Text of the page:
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Ok, I obey.

9 Mar

andre-the-giant

I think I owe Shephard Fairey an apology.  After attending his show at the ICA I was mildly impressed.  Still not impressed by his artistic creativity, because his work seems to be very copycatish, but by his intellectual creativity and the prolific nature of his work.  He has made a ton of pieces and his work is displayed, by nature, all over urban jungles.  I’m impressed by that strategy in general.  Unfortunately, the police who cite him are not so impressed.  Today Shephard Fairey must bow to the system.  As first reported by the AP and mentioned in the Globe,

The street artist who created the famous red, white, and blue “Hope” poster of President Obama is due in court for two pretrial hearings in Boston this week. Facing various vandalism charges, Shepard Fairey is scheduled to appear in Brighton District Court tomorrow and in Roxbury District Court on Wednesday. Last month, the 38-year-old Los Angeles resident was arrested in Boston on charges of vandalizing property with his art. He was preparing to attend the opening night of his exhibit at the Institute of Contemporary Art.

I do feel bad for Mr. Fairey, but his art infringes on the public sphere and some people are not pleased.  I’m guessing Mr. Fairey identifies as a libertarian.  I wonder if Banksy in the UK has ever had similar legal issues.  Also, coincidence that it was on opening night?

Public art, does it have to represent the city or the artist?

3 Mar

CloudgateI found it amusing last week when I visited Chicago, excited to see Cloud Gate after going to Anish Kapoor’s incredible exhibit at the Boston ICA, to find that most Chicagoans don’t even know that their massive piece of public art in Millennium park is called Cloud Gate.  They all just call it ‘the bean.’  Nor did they know that it was made by the world-renowned sculpture Anish Kapoor.  I guess it isn’t really surprising that no one knew the name — I’ve been in Boston for years and always thought the Zakim bridge was called the Tobin bridge and have no idea who designed it.  That surprise along with the current debate surrounding “Blue Mustang,” a new piece of public art outside the Denver Airport, spurs me to question public art and its purpose.Blue Mustang

A local Denver resident fanned the fires of this hot new debate as she created an internet forum for comments, or more accurately haikus.  Want to know what I’m talking about?  Here is an excerpt from the NYT article.

“It’s definitely achieved its purpose of being memorable,” said Rachel Hultin, a real-estate broker in Denver who started a page on Facebook last month to vent her horse anxieties, byebyebluemustang.com, and found herself at the center of the debate.

Ms. Hultin, who said she started the campaign partly on a whim, “after a few drinks with friends,” also suggested on her page that people post comments in haiku form. Denver residents and travelers who had formed an opinion about the statue while passing through, leapt at the challenge. To wit:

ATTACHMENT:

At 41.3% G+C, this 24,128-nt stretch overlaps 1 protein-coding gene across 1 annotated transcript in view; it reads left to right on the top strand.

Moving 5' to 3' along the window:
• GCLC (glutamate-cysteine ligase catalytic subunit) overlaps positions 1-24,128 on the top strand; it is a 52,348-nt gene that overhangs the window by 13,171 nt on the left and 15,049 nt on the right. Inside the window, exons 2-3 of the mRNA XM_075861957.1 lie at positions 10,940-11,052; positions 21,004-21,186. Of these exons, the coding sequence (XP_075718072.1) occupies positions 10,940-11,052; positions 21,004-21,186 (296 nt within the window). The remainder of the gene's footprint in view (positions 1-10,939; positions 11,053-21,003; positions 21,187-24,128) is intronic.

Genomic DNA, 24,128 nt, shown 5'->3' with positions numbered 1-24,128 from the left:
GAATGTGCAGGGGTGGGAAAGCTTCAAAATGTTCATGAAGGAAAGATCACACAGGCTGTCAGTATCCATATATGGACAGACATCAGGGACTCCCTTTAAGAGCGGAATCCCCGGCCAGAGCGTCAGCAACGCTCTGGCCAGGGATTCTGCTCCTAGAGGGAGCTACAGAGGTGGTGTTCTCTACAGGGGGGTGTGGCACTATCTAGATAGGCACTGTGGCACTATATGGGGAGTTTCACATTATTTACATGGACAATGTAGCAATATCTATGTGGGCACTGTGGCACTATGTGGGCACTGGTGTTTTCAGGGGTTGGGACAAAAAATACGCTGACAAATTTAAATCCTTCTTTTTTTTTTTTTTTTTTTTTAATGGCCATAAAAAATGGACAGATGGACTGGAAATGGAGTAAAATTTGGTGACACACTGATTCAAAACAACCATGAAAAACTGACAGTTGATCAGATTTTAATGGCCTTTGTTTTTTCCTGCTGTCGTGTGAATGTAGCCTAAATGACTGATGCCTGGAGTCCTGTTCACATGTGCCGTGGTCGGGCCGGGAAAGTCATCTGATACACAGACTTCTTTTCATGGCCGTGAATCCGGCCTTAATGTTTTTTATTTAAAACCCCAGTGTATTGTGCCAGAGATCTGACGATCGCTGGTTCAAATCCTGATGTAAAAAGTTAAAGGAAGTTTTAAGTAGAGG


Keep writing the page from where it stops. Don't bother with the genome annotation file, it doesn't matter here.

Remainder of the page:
Anxiously I fly
apocalyptic hell beast
fails to soothe my nerves.

Local artists and city public art administrators say “Blue Mustang” has stirred a deeper debate too, about Denver itself, and what sort of image it wants to communicate. Is “Blue Mustang” an echo of the city’s high-plains bronco-busting past? Or a mocking denunciation of the Old West conventions? Or is it just strange?

This leads me to ask, should public art ever stir debate or should it always try to reflect the status quo and only egg on ‘oohs’ and ‘aws’?  I believe there is something really uniting and magical about public art that we could better harness.  We all look at it, and almost all of us appreciate it, regardless of our political or social affiliations.  We could use it as a gathering point literally and figuratively.  But, if it is deemed offensive by over half a city or state’s population should it be taken down?  What about 1/3?  Who decides what should go up and how much it is worth to the community?

Ms. Hultin, who started most of the fiery comments has since changed her mind and I think we can learn a lot about her evolved point of view.  Regardless of why it has been put up, we (the public) should use public art as a common way to connect about larger issues.  As Ms. Hultin insinuates for that in the last paragraph, we should use controversies that involve our entire community as a jumping off point to further understand each other.

Ms. Hultin, meanwhile, who got the ball rolling with her antihorse Facebook page, has changed her mind. She no longer wants “Blue Mustang” removed, as she once did. (City policy holds that public art pieces are left in place for five years, anyway, and officials have given no sign of budging.)

She now thinks that pamphlets at the airport, and maybe education courses for airport bus drivers, could lead viewers into a deeper understanding of the horse and the artist, she said, notwithstanding that she had been called “every name in the book” by defenders of the statue.

“In the process of being personally attacked through e-mail, and through learning more about the piece, I’ve shifted gears from, ‘I don’t think it’s appropriate,’ to ‘Let’s try and understand it,’ ” she said.